Currently, smoking causes approximately 5–6 million deaths per year, including 31% and 6% of all cancer deaths in middle-aged men and women, respectively. The proportions of male cancer and total deaths due to smoking are falling in high-income countries but rising in low- and middle-income countries.
Cessation by current smokers is the only practical way to avoid a substantial proportion of tobacco deaths worldwide before 2050.
Cessation before middle age avoids more than 90% of the lung cancer mortality attributable to smoking and markedly reduces the risks of death from other diseases. Although cessation has become common in high-income countries, it is still rare in most low- and middle-income countries.
Countries such as France that have aggressively used higher taxes to curb smoking have reduced consumption much faster than countries that have not aggressively increased tobacco taxation.
In low- and middle-income countries, a 10% higher tobacco price reduces consumption by around 8%, which is twice the effect seen in high-income countries. Health information, counter-advertising, restrictions on smoking and cessation therapies are also highly effective at reducing smoking.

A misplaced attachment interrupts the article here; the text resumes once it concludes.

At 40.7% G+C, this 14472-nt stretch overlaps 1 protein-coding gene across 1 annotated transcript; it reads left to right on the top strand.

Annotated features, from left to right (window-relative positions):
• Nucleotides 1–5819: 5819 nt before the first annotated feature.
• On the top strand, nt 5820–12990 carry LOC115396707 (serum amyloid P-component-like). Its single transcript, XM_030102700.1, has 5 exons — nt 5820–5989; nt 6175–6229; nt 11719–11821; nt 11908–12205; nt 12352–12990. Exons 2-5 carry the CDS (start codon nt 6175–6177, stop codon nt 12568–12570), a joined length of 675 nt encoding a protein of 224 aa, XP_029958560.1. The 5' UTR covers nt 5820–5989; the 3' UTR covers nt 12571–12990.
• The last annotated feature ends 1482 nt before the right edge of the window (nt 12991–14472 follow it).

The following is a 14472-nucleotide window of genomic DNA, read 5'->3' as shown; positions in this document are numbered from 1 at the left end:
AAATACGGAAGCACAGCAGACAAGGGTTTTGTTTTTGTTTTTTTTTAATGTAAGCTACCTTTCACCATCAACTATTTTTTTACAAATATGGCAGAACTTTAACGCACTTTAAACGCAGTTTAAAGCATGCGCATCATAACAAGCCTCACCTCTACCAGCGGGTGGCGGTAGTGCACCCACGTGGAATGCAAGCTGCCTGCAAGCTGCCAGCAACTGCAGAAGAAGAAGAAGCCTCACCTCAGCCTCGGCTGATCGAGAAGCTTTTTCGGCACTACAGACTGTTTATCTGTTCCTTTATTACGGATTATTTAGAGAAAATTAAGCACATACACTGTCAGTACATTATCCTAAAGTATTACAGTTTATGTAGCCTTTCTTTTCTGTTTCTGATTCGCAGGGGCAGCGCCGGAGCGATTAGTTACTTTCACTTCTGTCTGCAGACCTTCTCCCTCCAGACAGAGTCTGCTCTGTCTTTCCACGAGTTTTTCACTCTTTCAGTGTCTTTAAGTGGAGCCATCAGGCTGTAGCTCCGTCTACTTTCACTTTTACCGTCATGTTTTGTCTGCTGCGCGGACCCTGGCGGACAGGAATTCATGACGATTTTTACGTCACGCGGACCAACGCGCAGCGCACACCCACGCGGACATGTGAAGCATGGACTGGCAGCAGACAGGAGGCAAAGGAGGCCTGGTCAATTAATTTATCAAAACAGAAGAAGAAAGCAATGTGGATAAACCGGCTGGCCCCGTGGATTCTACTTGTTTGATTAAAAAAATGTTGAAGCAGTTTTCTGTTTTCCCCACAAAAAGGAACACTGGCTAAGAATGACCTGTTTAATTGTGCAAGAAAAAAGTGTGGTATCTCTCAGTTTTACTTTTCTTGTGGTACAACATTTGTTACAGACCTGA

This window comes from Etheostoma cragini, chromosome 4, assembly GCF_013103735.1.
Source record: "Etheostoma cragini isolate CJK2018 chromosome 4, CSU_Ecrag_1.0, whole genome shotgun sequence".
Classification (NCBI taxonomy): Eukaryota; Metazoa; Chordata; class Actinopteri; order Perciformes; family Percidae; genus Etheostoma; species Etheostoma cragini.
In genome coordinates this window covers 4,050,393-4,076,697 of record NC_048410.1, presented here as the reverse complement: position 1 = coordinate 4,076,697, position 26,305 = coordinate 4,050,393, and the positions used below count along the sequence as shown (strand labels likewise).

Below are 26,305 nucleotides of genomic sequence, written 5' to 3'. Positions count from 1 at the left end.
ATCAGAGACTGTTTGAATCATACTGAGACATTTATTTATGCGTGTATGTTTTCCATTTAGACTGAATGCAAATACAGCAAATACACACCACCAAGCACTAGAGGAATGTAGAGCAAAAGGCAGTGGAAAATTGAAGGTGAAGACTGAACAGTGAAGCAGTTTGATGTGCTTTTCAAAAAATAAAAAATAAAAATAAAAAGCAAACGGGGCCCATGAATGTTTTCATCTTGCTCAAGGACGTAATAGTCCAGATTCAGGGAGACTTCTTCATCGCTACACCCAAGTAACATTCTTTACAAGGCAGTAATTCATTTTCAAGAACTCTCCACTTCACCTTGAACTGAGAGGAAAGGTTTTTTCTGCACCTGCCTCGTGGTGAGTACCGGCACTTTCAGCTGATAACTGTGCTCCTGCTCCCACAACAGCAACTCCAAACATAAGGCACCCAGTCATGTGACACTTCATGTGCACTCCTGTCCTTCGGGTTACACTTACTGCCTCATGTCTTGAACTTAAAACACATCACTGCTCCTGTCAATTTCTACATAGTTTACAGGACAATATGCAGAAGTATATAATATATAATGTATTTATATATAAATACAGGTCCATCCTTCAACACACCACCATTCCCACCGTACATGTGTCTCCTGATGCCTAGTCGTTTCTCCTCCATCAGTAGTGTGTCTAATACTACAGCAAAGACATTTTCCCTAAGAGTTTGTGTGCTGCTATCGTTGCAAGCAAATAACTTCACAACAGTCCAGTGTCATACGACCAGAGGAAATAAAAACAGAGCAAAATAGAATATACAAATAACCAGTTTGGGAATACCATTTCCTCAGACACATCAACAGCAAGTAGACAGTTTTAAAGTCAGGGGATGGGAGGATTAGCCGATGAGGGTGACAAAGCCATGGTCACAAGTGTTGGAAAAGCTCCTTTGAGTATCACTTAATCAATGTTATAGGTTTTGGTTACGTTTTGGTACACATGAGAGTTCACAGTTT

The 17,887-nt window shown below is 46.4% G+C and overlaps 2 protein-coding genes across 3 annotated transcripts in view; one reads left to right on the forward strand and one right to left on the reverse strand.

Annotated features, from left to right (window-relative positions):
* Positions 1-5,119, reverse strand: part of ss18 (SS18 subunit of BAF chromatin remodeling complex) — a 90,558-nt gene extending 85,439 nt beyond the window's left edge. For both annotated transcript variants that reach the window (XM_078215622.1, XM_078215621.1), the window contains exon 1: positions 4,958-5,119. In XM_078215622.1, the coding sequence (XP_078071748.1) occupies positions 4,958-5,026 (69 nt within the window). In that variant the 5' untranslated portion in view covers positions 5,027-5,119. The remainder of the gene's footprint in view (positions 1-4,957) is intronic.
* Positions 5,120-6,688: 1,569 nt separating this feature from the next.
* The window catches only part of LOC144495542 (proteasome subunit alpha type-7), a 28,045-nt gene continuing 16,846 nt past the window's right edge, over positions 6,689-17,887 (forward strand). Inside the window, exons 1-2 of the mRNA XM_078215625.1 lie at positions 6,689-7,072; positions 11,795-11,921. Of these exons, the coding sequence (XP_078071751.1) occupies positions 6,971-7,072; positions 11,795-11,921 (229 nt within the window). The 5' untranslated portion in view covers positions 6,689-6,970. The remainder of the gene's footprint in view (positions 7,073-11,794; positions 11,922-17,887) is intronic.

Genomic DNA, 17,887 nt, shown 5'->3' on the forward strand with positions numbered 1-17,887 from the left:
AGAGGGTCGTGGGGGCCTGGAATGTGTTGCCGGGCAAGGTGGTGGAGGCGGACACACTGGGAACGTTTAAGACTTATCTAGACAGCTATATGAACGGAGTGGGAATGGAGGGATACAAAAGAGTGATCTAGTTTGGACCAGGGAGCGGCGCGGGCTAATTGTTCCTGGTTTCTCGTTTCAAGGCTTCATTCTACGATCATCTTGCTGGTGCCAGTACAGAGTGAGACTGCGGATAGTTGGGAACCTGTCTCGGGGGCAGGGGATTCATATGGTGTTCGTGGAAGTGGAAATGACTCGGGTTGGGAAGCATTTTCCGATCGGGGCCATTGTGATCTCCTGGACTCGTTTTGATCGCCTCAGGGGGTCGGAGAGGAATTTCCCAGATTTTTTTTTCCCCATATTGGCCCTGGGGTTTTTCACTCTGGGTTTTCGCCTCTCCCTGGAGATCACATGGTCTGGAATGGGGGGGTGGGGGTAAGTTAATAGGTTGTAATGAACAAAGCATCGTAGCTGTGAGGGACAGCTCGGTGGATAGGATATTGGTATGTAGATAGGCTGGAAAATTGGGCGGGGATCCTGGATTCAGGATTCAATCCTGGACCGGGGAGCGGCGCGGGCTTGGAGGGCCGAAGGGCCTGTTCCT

A 70% higher street price of cigarettes (corresponding to around a 2–3-fold higher tax) would avoid 115 million deaths or one-quarter of expected tobacco deaths over the next few decades. Of the avoided deaths, approximately 25 million would be from cancer and 50 million from vascular disease.
On the basis of current consumption patterns, approximately 450 million adults will be killed by smoking between 2000 and 2050. At least half of these adults will die between 30 and 69 years of age, losing decades of productive life. Cancer and the total deaths due to smoking have fallen sharply in men in high-income countries but will rise globally unless current smokers, most of whom live in low- and middle-income countries, stop smoking before or during middle age. Tripling the taxes on tobacco could rapidly raise cessation rates and deter the initiation of smoking. Higher taxes, regulations on smoking and information for consumers could avoid at least 115 million smoking-associated deaths in the next few decades, including around 25 million cancer deaths.
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I thank F. J. Chaloupka for helpful comments, J. Boreham, M. Ezzati, C. Hill, R. Peto and M. Thun for providing access to various mortality data and smoking estimates, L. Aleksandrowicz for help with graphics and O. P. Malhotra and L. Corson for editing support. The author is supported by the Fogarty International Centre (grant R01 TW007939-01), the Li Ka Shing Knowledge Institute and Keenan Research Centre, St. Michael's Hospital and the Canada Research Chair programme.
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